The cellar door site in Watervale will be closed for the time being while strategic planning continues for its future usage.

The sale settlement is scheduled for November 30, 2017.

Staff at Quelltaler Estate were informed last Thursday that their roles at the TWE-owned property would be made redundant, effective November 30.

A spokesperson for TWE said the 20 employees were a mixture of full-time, part-time and casual cellar door and vineyard roles.

“Some are taking redundancies, but some have expressed an interest in exploring other roles within the (TWE) business, which they will explore in coming weeks with TWE’s support,” a spokesperson told the Argus on Friday.

Given TWE’s vast interests in the South Australian wine industry, the spokesperson said there may be opportunities in close proximity – such as the Barossa – which would suit Annie’s Lane employees.

Wine has not been produced at the Quelltaler winery for a couple of decades now.

TWE’s spokesperson said Annie’s Lane wines were produced in the Barossa and the brand was managed as its own entity.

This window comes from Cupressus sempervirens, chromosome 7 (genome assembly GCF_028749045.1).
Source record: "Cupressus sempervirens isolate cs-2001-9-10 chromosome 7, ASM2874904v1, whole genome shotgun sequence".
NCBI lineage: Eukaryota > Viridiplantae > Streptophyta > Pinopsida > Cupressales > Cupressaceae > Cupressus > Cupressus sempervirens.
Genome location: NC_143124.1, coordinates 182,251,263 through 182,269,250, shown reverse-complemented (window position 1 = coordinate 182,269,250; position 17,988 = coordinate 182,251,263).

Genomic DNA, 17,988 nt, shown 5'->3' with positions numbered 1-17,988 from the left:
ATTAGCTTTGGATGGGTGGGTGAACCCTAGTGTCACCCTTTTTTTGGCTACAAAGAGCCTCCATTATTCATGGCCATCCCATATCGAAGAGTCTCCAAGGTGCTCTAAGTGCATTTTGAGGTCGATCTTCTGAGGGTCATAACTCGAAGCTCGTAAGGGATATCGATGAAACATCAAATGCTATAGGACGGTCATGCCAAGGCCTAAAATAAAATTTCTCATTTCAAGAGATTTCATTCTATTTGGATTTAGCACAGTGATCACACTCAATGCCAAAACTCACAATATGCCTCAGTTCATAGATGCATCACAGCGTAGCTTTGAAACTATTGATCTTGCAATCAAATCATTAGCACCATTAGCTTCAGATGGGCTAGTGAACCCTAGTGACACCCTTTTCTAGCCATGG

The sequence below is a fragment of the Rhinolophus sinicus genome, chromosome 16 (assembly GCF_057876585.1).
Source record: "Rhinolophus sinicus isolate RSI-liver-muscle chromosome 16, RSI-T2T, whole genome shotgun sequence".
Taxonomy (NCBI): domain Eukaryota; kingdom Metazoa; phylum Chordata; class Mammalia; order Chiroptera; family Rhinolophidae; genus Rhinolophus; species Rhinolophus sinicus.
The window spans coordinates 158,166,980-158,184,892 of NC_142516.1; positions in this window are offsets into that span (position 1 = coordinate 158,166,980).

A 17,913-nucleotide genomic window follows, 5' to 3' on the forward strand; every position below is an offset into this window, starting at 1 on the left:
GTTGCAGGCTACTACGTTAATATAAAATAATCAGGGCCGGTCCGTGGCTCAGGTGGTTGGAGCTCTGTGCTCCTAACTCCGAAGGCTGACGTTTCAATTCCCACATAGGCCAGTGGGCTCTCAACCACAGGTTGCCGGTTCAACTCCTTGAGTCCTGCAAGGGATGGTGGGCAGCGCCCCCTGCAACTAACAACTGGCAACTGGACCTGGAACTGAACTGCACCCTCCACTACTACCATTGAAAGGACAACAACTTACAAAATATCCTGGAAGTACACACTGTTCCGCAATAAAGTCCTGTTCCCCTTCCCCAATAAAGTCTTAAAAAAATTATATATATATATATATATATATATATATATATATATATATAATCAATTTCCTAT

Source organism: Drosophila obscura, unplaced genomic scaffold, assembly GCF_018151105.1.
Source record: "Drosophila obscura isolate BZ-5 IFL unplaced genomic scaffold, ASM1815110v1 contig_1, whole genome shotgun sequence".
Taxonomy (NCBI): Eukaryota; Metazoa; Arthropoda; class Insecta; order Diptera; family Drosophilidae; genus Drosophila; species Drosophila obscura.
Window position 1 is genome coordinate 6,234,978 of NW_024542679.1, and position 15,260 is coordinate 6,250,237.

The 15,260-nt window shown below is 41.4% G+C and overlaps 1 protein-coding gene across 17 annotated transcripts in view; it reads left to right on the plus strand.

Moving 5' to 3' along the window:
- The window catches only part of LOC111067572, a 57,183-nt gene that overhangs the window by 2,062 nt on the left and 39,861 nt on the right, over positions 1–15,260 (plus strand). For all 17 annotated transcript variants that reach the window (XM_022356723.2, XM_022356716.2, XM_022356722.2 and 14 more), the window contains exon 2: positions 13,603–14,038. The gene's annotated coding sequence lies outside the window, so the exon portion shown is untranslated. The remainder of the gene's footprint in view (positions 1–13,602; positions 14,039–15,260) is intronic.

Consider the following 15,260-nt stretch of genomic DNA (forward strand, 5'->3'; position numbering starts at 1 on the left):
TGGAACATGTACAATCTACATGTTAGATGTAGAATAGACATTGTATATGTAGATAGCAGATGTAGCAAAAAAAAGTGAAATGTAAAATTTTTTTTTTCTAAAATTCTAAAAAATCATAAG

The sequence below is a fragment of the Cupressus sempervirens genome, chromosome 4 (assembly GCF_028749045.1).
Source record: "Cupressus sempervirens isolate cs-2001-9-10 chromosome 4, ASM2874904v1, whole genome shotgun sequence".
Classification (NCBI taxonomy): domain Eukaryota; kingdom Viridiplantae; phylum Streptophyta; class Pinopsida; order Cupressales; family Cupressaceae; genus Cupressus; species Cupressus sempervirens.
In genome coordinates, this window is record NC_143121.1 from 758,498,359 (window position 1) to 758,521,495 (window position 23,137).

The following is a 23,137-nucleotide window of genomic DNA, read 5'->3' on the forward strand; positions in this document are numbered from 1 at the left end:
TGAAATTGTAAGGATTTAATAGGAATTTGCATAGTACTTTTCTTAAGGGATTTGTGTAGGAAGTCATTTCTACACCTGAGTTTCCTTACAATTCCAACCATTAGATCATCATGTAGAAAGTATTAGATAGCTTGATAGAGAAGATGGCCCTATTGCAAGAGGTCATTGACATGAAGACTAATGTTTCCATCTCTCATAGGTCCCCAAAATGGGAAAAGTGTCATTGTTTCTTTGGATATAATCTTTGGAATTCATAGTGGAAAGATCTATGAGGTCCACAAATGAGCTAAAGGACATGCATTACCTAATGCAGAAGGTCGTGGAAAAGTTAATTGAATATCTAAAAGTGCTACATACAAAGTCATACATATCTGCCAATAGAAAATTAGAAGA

“It is important to note that the sale excludes the Annie’s Lane brand, an iconic brand within TWE’s Australian wine portfolio, which will continue to be owned and made locally.”

A further statement said the transaction included a long-term bulk wine supply agreement, whereby TWE will purchase luxury wine produced from the estate’s vineyards in support of its supply strategy, and continuing its association with the Clare Valley region.

Mr Randall said the “deal was no staff”, but that they were being looked after by TWE.

However, he had been approached by some employees seeking to continue at Quelltaler.

“If they fit the Seppeltsfield model we could well put them on.”

He said there were interviews scheduled with several former Quelltaler employees who had approached Seppeltsfield directly.

Background

Prior to the formation of the Annie’s Lane brand, the site was known as Quelltaler Estate with a history in the Clare Valley dating back to 1851, mirroring that of Seppeltsfield Barossa. 

It was noted in the 1900s for fortified wine and brandy production, as well as ‘Rhine Rieslings’ and ‘Hock’ under the ownership of H. Buring & Sobels. 

It was also owned for a period by French company Remy Martin in the 1980s, before being sold to Wolf Blass in 1987, eventually merging into Southcorp, Foster’s and now, Treasury Wine Estates.

In recent years it has hosted the a day on the green festival series.

Read more: Quelltaler sale can only be a good thing for the Clare Valley

This story Empire complete – for now first appeared on Northern Argus.